The song ‘Hallelujah’ by Leonard Cohen is now thought of as a glittering jewel of genius. But the story of its rise to recognition reveals that it was the thinnest thread of circumstance that brought the song to the attention of the public imagination at all.
Malcolm Gladwell tells the story of the song in his wonderful new(ish) podcast Revisionist History. You can listen to the episode here:
Gladwell traces the history of the song (starting around halfway through the episode). Hallelujah was first released by Cohen in 1984. Cohen performed the song, but would constantly alter verses, sing verses that didn’t get recorded, eliminate biblical references (then bring them back), and generally move the pieces around like an Escher jigsaw. Very few people beyond fans paid attention to the song.
However, a singer-songwriter, John Cale, heard Cohen perform a version at a club in New York, and recorded his own version, taking Cohen’s sombre, dramatic, gospelised version and turning into a melodious piano-vocal that extracted the emotional core of the song and put it into a stark, haunting light. It was released on a small French label. Still, very few people paid any attention.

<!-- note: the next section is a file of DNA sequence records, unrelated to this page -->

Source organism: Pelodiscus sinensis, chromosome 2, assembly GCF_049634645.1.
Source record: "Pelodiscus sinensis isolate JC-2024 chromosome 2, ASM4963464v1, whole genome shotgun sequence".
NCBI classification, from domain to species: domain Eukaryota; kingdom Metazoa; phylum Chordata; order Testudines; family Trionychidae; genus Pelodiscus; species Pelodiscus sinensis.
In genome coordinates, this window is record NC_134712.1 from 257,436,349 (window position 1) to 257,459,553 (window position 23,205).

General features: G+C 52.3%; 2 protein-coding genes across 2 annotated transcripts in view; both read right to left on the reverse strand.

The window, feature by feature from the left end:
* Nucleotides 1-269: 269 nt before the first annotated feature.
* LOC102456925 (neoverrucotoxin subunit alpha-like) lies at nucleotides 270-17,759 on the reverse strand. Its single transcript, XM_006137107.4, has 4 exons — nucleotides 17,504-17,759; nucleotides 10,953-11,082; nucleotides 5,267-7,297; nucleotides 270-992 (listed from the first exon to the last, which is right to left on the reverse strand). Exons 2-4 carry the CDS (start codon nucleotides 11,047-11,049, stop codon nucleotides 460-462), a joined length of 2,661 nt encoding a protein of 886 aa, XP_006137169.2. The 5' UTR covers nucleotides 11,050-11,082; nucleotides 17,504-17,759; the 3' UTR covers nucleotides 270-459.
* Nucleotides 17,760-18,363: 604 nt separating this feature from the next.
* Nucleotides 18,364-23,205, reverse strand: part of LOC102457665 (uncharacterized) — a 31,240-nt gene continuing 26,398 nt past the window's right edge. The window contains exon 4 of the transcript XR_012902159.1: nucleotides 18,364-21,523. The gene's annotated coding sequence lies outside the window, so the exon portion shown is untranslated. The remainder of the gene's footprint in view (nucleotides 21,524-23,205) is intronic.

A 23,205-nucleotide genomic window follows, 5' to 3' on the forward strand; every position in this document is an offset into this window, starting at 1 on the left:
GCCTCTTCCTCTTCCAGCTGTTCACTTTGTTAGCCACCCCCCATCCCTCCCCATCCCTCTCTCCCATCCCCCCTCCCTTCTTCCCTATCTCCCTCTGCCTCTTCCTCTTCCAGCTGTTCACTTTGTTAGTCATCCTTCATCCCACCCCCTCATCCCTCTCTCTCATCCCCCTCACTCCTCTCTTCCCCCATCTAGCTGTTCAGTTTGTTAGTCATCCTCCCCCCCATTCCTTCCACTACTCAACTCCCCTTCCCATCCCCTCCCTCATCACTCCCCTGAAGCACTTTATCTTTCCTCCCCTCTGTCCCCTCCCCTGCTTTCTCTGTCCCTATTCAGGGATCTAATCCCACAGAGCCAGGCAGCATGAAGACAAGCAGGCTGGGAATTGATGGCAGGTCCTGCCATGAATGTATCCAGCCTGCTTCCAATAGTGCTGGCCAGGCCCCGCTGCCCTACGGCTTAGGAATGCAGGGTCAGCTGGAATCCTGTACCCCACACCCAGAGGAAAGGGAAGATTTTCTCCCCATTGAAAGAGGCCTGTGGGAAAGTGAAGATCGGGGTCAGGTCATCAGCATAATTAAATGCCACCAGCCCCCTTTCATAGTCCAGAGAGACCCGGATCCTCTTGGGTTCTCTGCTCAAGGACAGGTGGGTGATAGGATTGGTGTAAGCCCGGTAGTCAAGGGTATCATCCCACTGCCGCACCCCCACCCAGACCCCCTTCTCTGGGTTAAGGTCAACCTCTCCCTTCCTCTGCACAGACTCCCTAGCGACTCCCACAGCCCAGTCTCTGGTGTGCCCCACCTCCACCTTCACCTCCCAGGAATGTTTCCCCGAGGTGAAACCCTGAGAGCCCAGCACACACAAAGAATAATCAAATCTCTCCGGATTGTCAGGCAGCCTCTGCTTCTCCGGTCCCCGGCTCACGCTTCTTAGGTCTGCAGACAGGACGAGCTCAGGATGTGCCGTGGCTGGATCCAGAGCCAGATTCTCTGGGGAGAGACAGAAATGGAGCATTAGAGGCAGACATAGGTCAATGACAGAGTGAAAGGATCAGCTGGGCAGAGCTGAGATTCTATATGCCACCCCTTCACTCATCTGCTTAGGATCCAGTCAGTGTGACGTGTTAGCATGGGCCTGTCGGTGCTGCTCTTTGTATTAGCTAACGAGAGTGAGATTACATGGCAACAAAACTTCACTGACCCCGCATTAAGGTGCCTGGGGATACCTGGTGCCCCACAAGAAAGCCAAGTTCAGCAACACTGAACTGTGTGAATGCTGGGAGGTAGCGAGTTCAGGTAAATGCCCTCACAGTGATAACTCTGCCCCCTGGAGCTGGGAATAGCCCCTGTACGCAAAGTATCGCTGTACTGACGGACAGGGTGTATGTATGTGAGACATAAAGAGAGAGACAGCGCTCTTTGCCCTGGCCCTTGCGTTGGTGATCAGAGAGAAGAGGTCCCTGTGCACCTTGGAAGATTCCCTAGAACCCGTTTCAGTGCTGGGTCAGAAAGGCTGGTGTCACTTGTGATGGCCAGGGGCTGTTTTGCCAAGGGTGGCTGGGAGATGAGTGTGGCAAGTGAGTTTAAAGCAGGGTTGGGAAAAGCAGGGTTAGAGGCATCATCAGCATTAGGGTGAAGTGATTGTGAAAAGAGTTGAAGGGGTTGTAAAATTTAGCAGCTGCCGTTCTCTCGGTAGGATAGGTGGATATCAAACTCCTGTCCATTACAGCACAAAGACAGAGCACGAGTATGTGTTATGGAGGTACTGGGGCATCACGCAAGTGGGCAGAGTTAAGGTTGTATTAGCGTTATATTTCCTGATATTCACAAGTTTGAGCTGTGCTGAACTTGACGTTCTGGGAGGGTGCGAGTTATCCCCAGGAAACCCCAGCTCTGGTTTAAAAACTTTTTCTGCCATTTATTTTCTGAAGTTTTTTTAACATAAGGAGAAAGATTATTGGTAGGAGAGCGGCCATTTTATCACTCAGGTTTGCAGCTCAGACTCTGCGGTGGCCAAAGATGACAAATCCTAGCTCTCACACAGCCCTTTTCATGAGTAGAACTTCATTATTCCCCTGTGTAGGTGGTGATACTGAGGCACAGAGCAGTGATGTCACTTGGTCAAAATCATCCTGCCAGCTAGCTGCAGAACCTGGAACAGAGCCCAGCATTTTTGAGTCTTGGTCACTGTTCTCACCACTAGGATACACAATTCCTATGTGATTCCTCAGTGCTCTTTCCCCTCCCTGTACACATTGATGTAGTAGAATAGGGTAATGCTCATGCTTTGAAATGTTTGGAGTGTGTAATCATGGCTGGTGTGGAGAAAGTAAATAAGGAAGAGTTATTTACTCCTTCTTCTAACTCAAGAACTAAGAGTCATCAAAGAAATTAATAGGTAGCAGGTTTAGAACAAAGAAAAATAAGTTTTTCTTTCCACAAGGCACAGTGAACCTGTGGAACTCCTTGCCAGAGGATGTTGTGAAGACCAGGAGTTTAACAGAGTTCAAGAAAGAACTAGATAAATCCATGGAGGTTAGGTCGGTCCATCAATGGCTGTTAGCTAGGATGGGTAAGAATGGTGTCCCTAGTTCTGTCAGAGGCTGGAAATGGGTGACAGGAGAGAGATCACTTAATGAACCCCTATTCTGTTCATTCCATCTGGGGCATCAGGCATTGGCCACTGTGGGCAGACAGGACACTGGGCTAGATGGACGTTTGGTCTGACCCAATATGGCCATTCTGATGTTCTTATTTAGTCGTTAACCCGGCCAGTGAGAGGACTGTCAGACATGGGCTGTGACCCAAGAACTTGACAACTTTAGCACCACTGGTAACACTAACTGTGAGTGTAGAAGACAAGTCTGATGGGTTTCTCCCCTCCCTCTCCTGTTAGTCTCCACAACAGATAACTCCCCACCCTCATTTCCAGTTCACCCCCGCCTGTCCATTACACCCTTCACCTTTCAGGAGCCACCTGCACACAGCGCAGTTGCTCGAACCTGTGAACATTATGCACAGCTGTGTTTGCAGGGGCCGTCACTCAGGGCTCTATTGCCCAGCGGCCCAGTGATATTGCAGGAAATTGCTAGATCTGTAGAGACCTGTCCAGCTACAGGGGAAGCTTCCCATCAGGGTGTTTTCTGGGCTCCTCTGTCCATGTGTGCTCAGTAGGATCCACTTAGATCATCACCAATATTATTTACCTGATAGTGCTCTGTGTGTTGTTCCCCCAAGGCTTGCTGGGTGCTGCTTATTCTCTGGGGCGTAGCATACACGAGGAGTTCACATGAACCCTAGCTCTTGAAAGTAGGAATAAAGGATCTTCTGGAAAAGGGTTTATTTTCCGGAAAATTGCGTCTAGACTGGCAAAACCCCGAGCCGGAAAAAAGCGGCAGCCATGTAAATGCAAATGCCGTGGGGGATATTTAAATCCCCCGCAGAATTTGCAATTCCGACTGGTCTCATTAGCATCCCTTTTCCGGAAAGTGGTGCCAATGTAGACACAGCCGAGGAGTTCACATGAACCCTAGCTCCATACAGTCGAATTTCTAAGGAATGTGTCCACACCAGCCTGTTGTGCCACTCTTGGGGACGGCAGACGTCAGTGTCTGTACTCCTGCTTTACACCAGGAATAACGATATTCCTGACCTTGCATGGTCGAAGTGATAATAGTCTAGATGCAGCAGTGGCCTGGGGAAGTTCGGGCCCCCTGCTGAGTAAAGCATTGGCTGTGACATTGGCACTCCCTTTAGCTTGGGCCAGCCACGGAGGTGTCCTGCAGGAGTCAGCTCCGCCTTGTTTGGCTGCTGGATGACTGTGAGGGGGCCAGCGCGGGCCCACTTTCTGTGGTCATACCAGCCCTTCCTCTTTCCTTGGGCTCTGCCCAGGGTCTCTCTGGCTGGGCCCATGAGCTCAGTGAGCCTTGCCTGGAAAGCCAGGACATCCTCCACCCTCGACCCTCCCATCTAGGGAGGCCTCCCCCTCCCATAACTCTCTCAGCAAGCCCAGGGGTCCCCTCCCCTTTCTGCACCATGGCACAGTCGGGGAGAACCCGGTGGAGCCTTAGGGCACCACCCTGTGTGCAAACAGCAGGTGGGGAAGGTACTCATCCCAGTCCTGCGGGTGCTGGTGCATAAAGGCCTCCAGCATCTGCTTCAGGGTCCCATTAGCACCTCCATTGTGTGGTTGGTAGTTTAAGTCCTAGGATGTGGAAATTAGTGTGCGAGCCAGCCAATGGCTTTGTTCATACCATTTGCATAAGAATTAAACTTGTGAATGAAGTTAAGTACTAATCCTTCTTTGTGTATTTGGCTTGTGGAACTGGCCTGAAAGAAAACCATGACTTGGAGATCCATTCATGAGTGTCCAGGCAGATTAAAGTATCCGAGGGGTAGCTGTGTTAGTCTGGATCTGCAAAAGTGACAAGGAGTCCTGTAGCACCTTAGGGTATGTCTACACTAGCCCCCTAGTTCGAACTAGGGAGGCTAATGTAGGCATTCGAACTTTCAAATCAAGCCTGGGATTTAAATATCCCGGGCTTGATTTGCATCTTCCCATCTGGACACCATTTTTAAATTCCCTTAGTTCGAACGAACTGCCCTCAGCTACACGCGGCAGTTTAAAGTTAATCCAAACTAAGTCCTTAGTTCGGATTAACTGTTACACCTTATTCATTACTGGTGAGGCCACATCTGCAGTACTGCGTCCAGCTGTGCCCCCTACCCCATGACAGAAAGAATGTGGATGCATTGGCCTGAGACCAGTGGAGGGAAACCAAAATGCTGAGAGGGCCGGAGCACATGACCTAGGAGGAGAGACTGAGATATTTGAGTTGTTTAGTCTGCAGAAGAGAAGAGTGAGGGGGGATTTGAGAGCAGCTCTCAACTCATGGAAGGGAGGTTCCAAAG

One of the few people who happened to have the record was a woman who was friends with a young man, a young and little-known singer-songwriter, by the name of Jeff Buckley. While house-sitting, he happened to put the record on. He happened to like the song, and happened to perform his own cover of John Cale’s cover in a tiny club in the East Village.
This happened to be heard by an executive at Columbia Records, and the version was released on Buckley’s debut album Grace. Grace also missed its target and fell disappointingly short of the public’s attention—until Buckley disappeared into the Mississippi River in 1997, and the rest in history.
What is astounding about this chain of events is how fragile and circumstantial the links of the chain really are. This was the farthest from an inevitable outcome. The song could very easily have remained in obscurity, a gem buried in the sand.
The journey of genius is complex; creativity is an impossible web of personality, circumstance and damn hard work (it’s well known that Cohen wrote between 50-70 verses in the process of crafting Hallelujah); and the recognition of genius is never guaranteed.
We just got lucky this time.